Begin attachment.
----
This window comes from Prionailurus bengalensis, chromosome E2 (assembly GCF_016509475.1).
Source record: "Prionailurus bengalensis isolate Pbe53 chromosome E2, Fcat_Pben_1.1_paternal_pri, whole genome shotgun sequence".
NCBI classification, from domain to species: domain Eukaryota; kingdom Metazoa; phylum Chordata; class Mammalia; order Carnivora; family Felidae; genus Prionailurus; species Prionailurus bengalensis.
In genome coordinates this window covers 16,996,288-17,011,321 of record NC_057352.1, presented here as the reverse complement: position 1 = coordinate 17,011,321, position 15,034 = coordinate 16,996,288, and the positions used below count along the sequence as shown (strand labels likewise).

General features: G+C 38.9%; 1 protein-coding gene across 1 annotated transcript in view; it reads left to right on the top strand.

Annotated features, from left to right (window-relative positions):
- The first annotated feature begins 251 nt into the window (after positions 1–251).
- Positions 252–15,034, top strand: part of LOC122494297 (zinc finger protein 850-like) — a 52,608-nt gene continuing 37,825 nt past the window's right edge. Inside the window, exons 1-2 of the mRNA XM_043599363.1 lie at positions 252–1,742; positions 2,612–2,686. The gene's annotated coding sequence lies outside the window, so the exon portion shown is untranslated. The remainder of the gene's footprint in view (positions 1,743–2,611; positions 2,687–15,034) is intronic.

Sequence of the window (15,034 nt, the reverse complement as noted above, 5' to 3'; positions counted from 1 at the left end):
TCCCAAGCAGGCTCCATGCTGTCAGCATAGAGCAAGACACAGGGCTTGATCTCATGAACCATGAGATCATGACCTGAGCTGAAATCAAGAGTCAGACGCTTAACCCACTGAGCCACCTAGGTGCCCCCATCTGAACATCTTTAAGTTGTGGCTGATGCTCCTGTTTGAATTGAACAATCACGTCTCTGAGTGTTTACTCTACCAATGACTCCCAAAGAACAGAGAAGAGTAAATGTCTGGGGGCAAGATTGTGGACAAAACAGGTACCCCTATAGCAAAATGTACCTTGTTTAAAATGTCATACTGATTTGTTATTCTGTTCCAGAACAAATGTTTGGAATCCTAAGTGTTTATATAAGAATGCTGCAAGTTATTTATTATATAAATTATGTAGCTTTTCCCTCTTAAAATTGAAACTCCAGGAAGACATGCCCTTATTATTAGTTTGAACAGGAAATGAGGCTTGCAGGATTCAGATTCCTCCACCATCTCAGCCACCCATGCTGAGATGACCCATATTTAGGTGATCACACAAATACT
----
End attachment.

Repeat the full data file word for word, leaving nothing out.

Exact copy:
This window comes from Prionailurus bengalensis, chromosome E2 (assembly GCF_016509475.1).
Source record: "Prionailurus bengalensis isolate Pbe53 chromosome E2, Fcat_Pben_1.1_paternal_pri, whole genome shotgun sequence".
NCBI classification, from domain to species: domain Eukaryota; kingdom Metazoa; phylum Chordata; class Mammalia; order Carnivora; family Felidae; genus Prionailurus; species Prionailurus bengalensis.
In genome coordinates this window covers 16,996,288-17,011,321 of record NC_057352.1, presented here as the reverse complement: position 1 = coordinate 17,011,321, position 15,034 = coordinate 16,996,288, and the positions used below count along the sequence as shown (strand labels likewise).

General features: G+C 38.9%; 1 protein-coding gene across 1 annotated transcript in view; it reads left to right on the top strand.

Annotated features, from left to right (window-relative positions):
- The first annotated feature begins 251 nt into the window (after positions 1–251).
- Positions 252–15,034, top strand: part of LOC122494297 (zinc finger protein 850-like) — a 52,608-nt gene continuing 37,825 nt past the window's right edge. Inside the window, exons 1-2 of the mRNA XM_043599363.1 lie at positions 252–1,742; positions 2,612–2,686. The gene's annotated coding sequence lies outside the window, so the exon portion shown is untranslated. The remainder of the gene's footprint in view (positions 1,743–2,611; positions 2,687–15,034) is intronic.

Sequence of the window (15,034 nt, the reverse complement as noted above, 5' to 3'; positions counted from 1 at the left end):
TCCCAAGCAGGCTCCATGCTGTCAGCATAGAGCAAGACACAGGGCTTGATCTCATGAACCATGAGATCATGACCTGAGCTGAAATCAAGAGTCAGACGCTTAACCCACTGAGCCACCTAGGTGCCCCCATCTGAACATCTTTAAGTTGTGGCTGATGCTCCTGTTTGAATTGAACAATCACGTCTCTGAGTGTTTACTCTACCAATGACTCCCAAAGAACAGAGAAGAGTAAATGTCTGGGGGCAAGATTGTGGACAAAACAGGTACCCCTATAGCAAAATGTACCTTGTTTAAAATGTCATACTGATTTGTTATTCTGTTCCAGAACAAATGTTTGGAATCCTAAGTGTTTATATAAGAATGCTGCAAGTTATTTATTATATAAATTATGTAGCTTTTCCCTCTTAAAATTGAAACTCCAGGAAGACATGCCCTTATTATTAGTTTGAACAGGAAATGAGGCTTGCAGGATTCAGATTCCTCCACCATCTCAGCCACCCATGCTGAGATGACCCATATTTAGGTGATCACACAAATACT